Our original text is being stored as “student learn new concept” for our analyzed field and our non-analyzed field, on the other side is exactly the same, “the students learned a new concept.” For analyzed search here,
all of these search clauses would actually match a document that had our stored field. Students, new concepts, how to learn, never stop learning.
We have all different forms of the base word with different punctuations.
But once we actually analyzed our search clauses, the same way we analyzed our stored field, we can then match up the tokens that are the same and create a match. But how is this going to be a match? One thing that we can do when we normalize our fields is we can actually configure synonyms.
“learn” and “understand” are synonyms. “New” and “fresh” are synonyms,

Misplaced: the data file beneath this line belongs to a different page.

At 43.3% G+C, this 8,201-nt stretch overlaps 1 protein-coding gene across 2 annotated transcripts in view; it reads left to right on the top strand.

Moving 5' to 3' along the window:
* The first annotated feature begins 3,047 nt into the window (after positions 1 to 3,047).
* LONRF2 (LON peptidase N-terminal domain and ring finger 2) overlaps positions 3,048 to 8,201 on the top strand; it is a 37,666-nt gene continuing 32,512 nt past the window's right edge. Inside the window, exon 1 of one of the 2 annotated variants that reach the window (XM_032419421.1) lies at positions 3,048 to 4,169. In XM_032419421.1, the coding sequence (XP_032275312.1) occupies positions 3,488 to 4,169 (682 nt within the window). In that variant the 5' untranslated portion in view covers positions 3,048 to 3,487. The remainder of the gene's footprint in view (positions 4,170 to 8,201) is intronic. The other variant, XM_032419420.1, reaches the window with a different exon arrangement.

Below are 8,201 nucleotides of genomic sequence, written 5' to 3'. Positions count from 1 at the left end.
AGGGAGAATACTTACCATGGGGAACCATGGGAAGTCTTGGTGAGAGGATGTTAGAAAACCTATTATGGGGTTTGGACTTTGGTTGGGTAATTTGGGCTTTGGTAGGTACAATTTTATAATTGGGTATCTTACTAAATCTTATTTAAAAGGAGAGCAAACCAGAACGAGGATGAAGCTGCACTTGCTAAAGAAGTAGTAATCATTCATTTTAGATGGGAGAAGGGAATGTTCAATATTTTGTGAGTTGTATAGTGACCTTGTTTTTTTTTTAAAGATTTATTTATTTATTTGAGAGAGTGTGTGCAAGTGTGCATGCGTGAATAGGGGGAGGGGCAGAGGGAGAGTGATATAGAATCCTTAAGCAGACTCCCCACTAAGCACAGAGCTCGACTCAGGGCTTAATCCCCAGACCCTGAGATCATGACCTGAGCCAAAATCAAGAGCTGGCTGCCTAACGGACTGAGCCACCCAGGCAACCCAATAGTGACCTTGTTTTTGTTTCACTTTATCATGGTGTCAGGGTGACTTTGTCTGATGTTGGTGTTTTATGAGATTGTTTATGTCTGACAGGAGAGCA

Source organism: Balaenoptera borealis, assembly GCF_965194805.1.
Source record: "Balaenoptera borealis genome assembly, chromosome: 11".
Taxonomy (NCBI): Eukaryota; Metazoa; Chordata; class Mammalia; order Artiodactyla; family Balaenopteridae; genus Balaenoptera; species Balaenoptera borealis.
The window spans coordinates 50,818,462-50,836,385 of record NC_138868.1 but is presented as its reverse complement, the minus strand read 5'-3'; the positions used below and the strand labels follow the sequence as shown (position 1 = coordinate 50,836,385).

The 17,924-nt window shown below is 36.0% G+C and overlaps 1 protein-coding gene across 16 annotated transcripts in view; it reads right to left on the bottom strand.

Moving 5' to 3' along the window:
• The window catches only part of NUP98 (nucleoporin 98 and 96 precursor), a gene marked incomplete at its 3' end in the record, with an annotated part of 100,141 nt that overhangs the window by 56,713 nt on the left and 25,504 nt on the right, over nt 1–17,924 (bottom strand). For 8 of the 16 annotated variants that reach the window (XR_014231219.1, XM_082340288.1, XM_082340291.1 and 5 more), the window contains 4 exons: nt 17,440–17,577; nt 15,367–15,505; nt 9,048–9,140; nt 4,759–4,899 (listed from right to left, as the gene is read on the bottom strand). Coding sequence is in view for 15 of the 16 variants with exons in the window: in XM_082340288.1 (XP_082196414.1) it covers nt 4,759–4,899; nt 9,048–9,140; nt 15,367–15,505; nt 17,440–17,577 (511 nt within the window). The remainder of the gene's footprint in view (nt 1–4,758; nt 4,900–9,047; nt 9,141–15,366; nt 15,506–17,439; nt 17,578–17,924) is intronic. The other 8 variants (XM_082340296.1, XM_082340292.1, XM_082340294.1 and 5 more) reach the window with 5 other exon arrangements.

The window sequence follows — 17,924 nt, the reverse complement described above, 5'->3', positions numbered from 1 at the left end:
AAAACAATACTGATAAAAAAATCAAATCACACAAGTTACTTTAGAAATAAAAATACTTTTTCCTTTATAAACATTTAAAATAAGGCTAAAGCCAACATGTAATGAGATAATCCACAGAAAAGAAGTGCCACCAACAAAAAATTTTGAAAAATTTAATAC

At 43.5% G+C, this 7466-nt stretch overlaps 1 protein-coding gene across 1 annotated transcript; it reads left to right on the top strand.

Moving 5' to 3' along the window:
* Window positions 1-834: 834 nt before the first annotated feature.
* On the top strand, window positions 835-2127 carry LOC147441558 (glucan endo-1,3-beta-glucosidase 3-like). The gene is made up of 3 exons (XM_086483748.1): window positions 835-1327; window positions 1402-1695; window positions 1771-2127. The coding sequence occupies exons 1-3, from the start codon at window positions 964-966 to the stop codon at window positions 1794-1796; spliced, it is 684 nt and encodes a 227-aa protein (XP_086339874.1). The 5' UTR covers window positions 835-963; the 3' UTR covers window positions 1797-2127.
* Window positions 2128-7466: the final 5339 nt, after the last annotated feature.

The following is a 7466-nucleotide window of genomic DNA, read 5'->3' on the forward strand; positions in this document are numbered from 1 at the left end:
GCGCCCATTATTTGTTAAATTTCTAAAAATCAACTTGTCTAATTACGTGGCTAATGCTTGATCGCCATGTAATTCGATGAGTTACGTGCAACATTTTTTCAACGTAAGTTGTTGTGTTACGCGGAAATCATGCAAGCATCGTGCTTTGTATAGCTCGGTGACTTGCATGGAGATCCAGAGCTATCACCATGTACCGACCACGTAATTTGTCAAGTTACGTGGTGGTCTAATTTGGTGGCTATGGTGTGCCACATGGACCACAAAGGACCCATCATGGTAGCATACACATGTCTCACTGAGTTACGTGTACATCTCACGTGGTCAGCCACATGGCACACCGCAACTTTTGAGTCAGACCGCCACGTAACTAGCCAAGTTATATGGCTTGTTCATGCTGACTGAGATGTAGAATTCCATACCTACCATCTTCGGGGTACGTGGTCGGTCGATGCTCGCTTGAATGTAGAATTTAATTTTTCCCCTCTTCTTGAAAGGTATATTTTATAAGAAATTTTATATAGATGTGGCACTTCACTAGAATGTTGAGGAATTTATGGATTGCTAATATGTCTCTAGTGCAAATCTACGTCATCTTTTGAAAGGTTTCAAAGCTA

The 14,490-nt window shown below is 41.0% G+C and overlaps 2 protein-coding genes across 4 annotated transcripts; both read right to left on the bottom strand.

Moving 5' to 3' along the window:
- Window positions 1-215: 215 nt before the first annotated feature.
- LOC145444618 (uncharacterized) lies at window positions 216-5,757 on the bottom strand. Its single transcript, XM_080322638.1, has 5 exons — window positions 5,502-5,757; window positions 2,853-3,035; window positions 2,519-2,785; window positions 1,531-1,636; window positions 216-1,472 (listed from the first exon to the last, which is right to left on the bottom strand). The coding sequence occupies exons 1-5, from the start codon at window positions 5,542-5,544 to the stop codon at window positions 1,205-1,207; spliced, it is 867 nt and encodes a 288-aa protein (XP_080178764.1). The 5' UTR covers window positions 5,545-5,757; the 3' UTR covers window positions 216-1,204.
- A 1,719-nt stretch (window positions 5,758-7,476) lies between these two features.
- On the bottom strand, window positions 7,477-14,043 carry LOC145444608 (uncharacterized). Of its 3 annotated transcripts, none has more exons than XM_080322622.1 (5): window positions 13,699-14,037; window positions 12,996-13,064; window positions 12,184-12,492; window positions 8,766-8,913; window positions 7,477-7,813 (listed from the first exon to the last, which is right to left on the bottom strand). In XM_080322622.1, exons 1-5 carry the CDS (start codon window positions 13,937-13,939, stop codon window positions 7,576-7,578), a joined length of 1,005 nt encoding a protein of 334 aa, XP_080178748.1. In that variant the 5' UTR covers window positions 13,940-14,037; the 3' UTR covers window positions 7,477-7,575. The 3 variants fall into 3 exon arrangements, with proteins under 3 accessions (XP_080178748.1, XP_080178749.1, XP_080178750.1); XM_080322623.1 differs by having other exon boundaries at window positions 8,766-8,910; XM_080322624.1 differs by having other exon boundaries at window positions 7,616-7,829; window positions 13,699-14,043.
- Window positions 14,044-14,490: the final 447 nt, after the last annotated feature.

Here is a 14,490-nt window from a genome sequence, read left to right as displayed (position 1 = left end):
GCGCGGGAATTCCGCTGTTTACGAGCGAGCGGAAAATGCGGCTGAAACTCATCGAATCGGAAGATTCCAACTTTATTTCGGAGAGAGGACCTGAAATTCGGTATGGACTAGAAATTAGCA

and “concept” and “idea” are synonyms. Not only can we match different forms of the words based on how they’re tokenized and normalized, but we can actually match tokens that are technically completely different, structurally, but semantically, they are the same. On the non-analyzed side, a non-analyzed search, the only way I can ever match a document with this stored field is if I search for the exact same text, word for word, letter for letter, case for case, and the same punctuation.
Non-analyzed search is very much just true or false. It matches, or it doesn’t.
Whereas analyzed search is a bit more fluid, We’re kind of figuring out how well something matches our search, which brings up an interesting question.
If we’re doing an analyzed search on an analyzed field, how do we know which matches are more relevant than others? We solve it with relevancy scoring. Relevancy scoring tells us how well a search clause
matches a document. This is a very complicated process in Elasticsearch,